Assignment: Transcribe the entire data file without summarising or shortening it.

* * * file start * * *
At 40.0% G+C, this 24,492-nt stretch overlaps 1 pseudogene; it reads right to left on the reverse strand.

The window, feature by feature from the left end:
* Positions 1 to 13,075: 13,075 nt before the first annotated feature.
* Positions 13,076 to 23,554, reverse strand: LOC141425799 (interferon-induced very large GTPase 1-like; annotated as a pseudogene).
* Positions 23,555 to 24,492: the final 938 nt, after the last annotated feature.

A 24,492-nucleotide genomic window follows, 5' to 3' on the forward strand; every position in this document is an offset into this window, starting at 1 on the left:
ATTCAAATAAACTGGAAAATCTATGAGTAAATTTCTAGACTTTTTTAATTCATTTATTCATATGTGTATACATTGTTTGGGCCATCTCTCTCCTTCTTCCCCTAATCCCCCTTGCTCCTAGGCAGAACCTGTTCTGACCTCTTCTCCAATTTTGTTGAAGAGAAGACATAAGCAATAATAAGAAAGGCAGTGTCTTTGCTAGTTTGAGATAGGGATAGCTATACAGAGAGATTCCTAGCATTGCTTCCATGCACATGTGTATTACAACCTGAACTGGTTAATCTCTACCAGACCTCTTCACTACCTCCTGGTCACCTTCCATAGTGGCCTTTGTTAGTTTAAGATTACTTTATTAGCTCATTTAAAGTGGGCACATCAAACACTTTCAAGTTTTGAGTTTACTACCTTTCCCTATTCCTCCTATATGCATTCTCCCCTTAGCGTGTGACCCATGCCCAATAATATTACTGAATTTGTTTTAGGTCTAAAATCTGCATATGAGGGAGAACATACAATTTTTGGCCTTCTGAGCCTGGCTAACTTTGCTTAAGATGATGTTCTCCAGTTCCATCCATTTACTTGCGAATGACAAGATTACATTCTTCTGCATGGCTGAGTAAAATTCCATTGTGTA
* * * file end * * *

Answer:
At 40.0% G+C, this 24,492-nt stretch overlaps 1 pseudogene; it reads right to left on the reverse strand.

The window, feature by feature from the left end:
* Positions 1 to 13,075: 13,075 nt before the first annotated feature.
* Positions 13,076 to 23,554, reverse strand: LOC141425799 (interferon-induced very large GTPase 1-like; annotated as a pseudogene).
* Positions 23,555 to 24,492: the final 938 nt, after the last annotated feature.

A 24,492-nucleotide genomic window follows, 5' to 3' on the forward strand; every position in this document is an offset into this window, starting at 1 on the left:
ATTCAAATAAACTGGAAAATCTATGAGTAAATTTCTAGACTTTTTTAATTCATTTATTCATATGTGTATACATTGTTTGGGCCATCTCTCTCCTTCTTCCCCTAATCCCCCTTGCTCCTAGGCAGAACCTGTTCTGACCTCTTCTCCAATTTTGTTGAAGAGAAGACATAAGCAATAATAAGAAAGGCAGTGTCTTTGCTAGTTTGAGATAGGGATAGCTATACAGAGAGATTCCTAGCATTGCTTCCATGCACATGTGTATTACAACCTGAACTGGTTAATCTCTACCAGACCTCTTCACTACCTCCTGGTCACCTTCCATAGTGGCCTTTGTTAGTTTAAGATTACTTTATTAGCTCATTTAAAGTGGGCACATCAAACACTTTCAAGTTTTGAGTTTACTACCTTTCCCTATTCCTCCTATATGCATTCTCCCCTTAGCGTGTGACCCATGCCCAATAATATTACTGAATTTGTTTTAGGTCTAAAATCTGCATATGAGGGAGAACATACAATTTTTGGCCTTCTGAGCCTGGCTAACTTTGCTTAAGATGATGTTCTCCAGTTCCATCCATTTACTTGCGAATGACAAGATTACATTCTTCTGCATGGCTGAGTAAAATTCCATTGTGTA